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Take a Hike around the Park

Welcome to Vitambi Springs, situated on the east side of the Devil’s Garden Area of the Everglades, just 20 miles south of Lake Okeechobee. Being surrounded by orange grove and sugar cane fields, we are an important natural habitat for the local wildlife. On our 269 acres are found many of the different Everglades habitats, all easily accessible in one park. We have open prairie, wetlands for wading birds, pine flats for the high flyers and countless tree hammocks bursting with life from the ground up.

This area, called The Devil’s Garden, since the Seminole Indian wars, when once these dry islands gave refuge to Indians at war in the midst of this vast “River of Grass”. Invaders were dreading alligators, snakes, spiders and mosquitos. The god-fearing soldiers dared not enter The Devils Garden. The local Seminole tribe lays claim as the only U.S. tribe of “Unconquered People”.

Having been drained for agriculture in the early 1900s, these natural habitats are now easily accessible. Be sure to bring your binoculars and camera. You will also need a hat, sunscreen and sunglasses. We recommend boots, pants and lightweight long-sleeve shirt. Of course there are those that wear nothing at all while hiking in our piece of The Devil’s Garden.

Around the lake district and it’s wetlands; Sandhill Cranes, Ibis, Limpkins, and if you’re lucky some Roseate Spoonbills can be seen. Keep an eye out for the Snail Kite that thrives here feasting on snails and other treats found in the wetlands. The feather in your cap comes with spotting a Crested Caracara that looks like a hawk, behaves like a vulture but is technically a falcon. It’s instantly recognizable by its large size, yellow legs and neon orange face.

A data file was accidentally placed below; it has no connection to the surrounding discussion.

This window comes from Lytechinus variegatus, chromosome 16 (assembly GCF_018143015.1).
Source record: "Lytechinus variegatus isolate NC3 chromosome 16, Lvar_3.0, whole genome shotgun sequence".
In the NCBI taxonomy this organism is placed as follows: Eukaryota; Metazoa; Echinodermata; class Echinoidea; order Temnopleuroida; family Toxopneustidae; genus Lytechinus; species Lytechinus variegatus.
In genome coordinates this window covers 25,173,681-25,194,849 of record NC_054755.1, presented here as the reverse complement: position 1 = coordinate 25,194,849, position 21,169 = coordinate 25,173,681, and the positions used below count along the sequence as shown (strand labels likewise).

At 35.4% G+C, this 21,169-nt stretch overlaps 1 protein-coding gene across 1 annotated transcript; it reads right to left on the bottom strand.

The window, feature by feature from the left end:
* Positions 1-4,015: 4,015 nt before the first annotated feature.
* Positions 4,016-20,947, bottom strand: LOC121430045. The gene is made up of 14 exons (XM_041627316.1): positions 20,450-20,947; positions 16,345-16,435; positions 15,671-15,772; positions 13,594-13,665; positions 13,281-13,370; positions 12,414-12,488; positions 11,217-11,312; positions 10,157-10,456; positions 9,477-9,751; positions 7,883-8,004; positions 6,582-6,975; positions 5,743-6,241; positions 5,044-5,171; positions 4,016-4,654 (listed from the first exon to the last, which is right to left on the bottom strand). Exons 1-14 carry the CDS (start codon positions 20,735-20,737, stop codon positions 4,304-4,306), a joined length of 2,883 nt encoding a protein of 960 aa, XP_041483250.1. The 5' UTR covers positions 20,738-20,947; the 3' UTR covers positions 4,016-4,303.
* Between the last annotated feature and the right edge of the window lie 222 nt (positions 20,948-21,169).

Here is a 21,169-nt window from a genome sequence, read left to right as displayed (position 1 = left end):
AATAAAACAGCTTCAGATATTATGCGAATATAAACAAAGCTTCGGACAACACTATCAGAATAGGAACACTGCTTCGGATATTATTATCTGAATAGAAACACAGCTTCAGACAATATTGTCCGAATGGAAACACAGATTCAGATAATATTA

By day, the Red Shouldered Hawk is the master of the oak hammocks, easily picking off snakes, rodents and frogs, but by night it’s the Barred Owls’ domain. Be aware, you may walk within inches of these silent night hunters without noticing.

Making a lot of noise by night are the nine-banded armadillos. They are common here in So. Florida but not native, introduced here in the early 1900’s. Nine bands of plates cover the body and 12 bands cover the long tail. It has a small, tapered head and snout and a long tongue. It is primarily nocturnal, and a burrower. It digs a series of dens with multiple entrances, usually protected by stumps of trees. Its diet is composed of insects, especially beetles, and other invertebrates plus some plant foods such as roots and berries. When someone runs in and swears there was an elephant just outside their tent – it was always an armadillo. Yellow Belly Turtles occupy the ponds, swamps and marshes here and are most active in the morning, often seen basking in the sun. The shell of the adult yellow belly turtle averages between 8 and 10 inches, females are slightly bigger and can sometimes reach 11 inches. Its skin is predominantly olive-green, but features odd patches of yellow on the legs and neck. Males eat more meat than females; hatchlings also eat more meat, in the form of insects, tadpoles, spiders and worms, than adult turtles do. You’ll often see a female walking around looking for a comfortable place to dig a hole and lay eggs. Unfortunately, a raccoon is usually nearby watching.